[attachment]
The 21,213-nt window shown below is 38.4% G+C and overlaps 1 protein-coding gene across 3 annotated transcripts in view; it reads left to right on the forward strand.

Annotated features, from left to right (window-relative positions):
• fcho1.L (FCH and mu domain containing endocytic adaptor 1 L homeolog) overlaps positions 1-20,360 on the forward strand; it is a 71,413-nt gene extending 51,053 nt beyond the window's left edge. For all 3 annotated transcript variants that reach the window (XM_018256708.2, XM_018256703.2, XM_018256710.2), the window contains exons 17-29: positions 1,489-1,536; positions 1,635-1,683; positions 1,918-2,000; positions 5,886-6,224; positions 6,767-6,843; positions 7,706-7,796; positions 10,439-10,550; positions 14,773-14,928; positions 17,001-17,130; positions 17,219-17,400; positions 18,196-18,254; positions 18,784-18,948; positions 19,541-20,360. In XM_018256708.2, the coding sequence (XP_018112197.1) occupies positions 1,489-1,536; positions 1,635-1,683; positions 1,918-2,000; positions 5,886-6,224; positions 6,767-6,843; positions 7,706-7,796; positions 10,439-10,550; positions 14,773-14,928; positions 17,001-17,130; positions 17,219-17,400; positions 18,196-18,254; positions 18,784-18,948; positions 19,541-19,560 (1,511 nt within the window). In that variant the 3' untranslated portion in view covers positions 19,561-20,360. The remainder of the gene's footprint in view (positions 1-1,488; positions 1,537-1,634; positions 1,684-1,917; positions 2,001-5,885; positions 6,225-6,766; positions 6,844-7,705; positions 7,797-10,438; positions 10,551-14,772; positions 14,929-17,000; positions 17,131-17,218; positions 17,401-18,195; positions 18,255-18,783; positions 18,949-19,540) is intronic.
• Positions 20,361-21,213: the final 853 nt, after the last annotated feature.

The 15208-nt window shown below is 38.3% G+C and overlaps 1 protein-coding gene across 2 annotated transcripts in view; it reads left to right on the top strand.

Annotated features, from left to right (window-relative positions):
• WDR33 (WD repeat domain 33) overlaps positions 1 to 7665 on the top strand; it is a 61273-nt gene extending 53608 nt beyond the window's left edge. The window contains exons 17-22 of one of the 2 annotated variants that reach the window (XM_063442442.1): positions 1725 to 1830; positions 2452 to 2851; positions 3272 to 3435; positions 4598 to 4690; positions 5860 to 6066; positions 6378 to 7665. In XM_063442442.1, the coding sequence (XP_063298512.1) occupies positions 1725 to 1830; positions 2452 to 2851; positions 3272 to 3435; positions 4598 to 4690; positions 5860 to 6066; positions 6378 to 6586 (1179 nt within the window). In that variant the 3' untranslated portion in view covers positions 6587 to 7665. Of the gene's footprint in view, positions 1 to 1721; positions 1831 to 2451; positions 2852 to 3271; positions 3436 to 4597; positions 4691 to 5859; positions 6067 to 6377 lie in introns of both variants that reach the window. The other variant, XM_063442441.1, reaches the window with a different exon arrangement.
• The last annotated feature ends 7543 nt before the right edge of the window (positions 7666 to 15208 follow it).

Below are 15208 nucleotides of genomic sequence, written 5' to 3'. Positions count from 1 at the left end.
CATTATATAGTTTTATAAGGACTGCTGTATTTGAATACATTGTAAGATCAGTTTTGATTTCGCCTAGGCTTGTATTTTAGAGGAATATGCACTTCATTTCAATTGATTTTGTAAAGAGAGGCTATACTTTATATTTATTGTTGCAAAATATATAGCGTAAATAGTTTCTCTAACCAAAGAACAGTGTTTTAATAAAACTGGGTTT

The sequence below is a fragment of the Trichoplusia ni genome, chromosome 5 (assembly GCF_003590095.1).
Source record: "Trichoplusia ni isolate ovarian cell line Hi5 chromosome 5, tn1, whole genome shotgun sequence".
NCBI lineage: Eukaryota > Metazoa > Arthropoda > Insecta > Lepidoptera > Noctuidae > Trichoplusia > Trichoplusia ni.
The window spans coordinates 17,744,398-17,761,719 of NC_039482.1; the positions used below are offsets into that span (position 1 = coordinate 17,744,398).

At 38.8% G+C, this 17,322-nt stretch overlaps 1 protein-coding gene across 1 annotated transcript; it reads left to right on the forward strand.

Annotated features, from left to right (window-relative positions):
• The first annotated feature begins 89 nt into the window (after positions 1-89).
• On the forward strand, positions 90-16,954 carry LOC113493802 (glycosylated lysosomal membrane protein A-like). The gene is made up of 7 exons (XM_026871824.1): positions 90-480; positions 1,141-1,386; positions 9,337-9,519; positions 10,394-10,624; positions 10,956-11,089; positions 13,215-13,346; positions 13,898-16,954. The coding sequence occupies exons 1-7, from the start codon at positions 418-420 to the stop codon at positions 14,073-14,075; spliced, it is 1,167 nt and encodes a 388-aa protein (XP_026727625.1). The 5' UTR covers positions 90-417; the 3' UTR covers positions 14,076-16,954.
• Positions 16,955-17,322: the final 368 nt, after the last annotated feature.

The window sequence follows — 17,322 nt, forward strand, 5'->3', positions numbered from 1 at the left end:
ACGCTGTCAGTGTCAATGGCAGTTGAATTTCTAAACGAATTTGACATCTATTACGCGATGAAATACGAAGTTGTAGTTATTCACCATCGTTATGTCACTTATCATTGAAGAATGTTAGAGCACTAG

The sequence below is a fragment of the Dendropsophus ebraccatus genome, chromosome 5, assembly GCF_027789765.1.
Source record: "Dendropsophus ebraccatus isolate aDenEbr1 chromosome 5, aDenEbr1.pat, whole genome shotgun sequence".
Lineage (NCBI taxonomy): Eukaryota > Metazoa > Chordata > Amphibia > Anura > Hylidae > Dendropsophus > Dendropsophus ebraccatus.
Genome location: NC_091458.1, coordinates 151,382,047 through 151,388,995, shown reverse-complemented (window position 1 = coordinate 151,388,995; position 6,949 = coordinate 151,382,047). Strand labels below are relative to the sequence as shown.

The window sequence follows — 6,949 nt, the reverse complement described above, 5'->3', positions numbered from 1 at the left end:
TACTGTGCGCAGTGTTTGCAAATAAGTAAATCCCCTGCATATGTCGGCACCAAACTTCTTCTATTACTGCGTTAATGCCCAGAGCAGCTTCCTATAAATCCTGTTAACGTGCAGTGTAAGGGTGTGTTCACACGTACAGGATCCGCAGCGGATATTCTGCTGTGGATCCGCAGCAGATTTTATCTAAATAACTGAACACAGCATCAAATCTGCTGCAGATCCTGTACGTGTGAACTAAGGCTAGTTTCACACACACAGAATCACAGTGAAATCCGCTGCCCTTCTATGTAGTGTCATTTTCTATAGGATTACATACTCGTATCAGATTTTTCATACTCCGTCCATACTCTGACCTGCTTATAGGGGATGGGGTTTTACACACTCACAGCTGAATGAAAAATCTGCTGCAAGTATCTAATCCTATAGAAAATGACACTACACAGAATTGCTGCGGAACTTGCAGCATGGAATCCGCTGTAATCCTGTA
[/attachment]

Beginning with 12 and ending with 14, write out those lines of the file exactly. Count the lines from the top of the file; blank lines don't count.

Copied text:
Source record: "Trichoplusia ni isolate ovarian cell line Hi5 chromosome 5, tn1, whole genome shotgun sequence".
NCBI lineage: Eukaryota > Metazoa > Arthropoda > Insecta > Lepidoptera > Noctuidae > Trichoplusia > Trichoplusia ni.
The window spans coordinates 17,744,398-17,761,719 of NC_039482.1; the positions used below are offsets into that span (position 1 = coordinate 17,744,398).